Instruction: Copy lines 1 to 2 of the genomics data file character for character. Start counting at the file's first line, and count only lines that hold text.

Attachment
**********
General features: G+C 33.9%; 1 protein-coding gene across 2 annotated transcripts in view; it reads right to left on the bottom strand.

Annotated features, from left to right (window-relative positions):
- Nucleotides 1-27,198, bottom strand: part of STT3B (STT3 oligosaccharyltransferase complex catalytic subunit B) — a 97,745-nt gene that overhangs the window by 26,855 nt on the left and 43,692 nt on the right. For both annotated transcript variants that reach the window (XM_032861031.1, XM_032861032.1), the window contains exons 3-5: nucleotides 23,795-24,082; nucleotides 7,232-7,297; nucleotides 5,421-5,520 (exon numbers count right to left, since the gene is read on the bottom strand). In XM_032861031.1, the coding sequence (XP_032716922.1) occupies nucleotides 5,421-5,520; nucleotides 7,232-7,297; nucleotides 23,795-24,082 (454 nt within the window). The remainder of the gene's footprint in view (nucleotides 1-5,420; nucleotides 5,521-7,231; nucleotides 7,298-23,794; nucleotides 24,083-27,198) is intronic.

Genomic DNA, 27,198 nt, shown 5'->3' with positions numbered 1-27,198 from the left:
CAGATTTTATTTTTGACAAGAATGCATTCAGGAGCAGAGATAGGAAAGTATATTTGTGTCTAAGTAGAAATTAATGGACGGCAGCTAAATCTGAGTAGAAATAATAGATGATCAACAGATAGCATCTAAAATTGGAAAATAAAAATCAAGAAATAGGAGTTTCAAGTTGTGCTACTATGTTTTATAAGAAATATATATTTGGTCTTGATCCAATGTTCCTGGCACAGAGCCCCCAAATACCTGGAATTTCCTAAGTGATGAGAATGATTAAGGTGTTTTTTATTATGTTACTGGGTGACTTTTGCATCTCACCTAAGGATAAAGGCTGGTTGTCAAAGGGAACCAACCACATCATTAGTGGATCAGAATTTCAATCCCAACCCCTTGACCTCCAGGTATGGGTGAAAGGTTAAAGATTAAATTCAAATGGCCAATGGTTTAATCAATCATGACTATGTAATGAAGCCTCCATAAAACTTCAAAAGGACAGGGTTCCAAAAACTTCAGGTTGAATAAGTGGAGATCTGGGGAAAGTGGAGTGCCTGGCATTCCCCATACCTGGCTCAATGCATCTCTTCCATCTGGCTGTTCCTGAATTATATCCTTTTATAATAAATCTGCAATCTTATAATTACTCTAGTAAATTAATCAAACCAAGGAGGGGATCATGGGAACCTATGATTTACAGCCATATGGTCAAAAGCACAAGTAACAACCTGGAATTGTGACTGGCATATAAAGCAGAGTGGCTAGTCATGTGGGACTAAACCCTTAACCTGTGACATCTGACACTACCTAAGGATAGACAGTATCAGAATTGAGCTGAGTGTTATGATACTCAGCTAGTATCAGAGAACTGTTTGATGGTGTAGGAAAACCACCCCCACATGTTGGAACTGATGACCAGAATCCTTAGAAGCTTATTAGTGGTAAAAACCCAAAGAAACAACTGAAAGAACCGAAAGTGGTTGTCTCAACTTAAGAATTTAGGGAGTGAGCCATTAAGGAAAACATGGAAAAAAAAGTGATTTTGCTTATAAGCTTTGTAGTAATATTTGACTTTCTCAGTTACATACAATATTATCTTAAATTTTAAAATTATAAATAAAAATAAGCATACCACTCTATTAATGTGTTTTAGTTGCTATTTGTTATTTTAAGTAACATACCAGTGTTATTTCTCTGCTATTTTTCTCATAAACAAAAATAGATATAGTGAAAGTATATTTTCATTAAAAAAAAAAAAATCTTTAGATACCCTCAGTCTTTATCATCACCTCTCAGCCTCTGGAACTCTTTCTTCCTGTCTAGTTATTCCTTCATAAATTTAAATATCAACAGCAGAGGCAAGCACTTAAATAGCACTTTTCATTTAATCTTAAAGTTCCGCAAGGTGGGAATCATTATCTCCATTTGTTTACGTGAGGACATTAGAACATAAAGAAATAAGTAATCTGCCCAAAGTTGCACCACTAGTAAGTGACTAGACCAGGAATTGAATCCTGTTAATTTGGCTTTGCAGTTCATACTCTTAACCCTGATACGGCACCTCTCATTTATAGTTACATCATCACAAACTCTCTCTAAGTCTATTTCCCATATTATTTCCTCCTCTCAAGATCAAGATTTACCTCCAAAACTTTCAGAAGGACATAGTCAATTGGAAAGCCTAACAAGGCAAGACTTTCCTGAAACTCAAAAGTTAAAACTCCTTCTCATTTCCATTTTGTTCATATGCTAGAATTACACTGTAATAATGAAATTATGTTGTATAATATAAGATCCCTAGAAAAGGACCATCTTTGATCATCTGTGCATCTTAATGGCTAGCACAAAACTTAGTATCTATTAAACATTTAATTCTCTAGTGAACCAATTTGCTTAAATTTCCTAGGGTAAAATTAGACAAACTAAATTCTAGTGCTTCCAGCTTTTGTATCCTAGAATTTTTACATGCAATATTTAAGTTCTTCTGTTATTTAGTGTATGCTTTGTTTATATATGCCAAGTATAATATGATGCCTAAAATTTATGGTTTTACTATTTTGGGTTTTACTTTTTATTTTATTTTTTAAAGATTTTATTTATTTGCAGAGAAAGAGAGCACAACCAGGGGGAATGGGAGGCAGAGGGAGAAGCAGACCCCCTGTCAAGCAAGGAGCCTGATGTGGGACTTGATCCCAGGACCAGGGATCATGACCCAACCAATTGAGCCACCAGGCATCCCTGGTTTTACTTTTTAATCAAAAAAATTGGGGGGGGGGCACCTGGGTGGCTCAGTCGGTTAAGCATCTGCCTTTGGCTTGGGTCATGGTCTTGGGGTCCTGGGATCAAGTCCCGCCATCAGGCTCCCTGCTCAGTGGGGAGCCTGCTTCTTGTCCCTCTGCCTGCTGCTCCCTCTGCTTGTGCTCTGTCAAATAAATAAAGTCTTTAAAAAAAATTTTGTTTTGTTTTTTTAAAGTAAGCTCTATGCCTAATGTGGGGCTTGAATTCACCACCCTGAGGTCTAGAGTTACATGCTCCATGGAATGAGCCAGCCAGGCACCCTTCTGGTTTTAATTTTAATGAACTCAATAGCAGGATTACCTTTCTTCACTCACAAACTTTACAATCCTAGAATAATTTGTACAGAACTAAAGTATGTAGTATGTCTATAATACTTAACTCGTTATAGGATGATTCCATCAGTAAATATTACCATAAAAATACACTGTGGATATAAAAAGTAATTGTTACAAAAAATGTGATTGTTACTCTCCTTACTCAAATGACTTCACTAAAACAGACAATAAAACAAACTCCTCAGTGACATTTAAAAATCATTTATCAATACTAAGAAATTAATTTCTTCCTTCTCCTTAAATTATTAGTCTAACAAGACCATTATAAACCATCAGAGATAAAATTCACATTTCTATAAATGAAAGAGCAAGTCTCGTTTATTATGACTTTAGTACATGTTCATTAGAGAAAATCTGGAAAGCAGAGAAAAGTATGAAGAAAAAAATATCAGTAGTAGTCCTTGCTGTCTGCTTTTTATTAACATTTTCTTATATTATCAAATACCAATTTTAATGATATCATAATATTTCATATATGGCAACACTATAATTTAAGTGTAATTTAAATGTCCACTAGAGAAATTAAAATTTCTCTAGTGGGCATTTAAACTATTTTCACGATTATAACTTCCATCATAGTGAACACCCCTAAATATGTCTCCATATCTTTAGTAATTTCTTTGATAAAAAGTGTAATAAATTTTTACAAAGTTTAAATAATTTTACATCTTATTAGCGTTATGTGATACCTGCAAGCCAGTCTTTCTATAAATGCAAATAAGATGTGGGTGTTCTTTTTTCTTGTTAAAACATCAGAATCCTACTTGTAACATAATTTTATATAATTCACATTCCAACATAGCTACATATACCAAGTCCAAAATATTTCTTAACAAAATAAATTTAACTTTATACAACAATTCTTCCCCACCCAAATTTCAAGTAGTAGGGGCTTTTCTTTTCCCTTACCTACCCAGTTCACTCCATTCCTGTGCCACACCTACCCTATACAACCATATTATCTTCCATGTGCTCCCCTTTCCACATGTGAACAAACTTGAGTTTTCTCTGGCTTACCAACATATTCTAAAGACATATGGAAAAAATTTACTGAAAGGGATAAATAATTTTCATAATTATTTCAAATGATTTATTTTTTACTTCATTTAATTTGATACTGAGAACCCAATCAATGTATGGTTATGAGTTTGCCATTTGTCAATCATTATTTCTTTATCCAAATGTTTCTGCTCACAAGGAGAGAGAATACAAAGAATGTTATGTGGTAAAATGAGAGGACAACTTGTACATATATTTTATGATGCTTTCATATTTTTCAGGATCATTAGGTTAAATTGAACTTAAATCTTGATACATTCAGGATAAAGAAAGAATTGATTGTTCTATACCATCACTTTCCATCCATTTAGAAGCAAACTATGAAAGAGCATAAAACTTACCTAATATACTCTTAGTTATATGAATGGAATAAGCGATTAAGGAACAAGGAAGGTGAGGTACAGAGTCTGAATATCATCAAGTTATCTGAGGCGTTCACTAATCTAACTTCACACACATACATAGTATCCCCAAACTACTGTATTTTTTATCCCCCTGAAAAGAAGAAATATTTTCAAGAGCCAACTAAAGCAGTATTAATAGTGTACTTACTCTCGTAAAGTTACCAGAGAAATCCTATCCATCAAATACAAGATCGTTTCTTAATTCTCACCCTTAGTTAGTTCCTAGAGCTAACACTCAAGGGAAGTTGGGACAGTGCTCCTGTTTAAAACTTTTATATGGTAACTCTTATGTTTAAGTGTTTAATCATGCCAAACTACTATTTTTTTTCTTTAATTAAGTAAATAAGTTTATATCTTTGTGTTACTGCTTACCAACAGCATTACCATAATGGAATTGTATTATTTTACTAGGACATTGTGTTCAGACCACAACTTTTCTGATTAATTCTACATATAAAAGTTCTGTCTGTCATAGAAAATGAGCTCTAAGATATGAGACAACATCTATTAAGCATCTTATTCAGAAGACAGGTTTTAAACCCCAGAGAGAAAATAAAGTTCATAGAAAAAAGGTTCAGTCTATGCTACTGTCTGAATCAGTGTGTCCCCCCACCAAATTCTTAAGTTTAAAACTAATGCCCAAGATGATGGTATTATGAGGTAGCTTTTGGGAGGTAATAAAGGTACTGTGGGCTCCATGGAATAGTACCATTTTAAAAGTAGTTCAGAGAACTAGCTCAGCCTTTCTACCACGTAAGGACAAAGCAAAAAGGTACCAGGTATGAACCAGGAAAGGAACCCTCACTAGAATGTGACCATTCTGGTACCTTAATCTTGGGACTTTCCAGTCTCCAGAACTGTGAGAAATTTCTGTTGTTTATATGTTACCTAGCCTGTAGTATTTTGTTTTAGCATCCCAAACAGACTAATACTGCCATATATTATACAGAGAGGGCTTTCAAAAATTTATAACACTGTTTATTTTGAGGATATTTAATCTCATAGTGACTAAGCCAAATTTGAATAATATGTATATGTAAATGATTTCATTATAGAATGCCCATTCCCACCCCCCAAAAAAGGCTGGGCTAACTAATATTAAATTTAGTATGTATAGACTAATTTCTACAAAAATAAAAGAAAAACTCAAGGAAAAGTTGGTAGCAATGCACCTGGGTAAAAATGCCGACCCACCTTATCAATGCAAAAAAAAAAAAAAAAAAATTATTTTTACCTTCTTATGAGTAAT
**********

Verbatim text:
General features: G+C 33.9%; 1 protein-coding gene across 2 annotated transcripts in view; it reads right to left on the bottom strand.

Annotated features, from left to right (window-relative positions):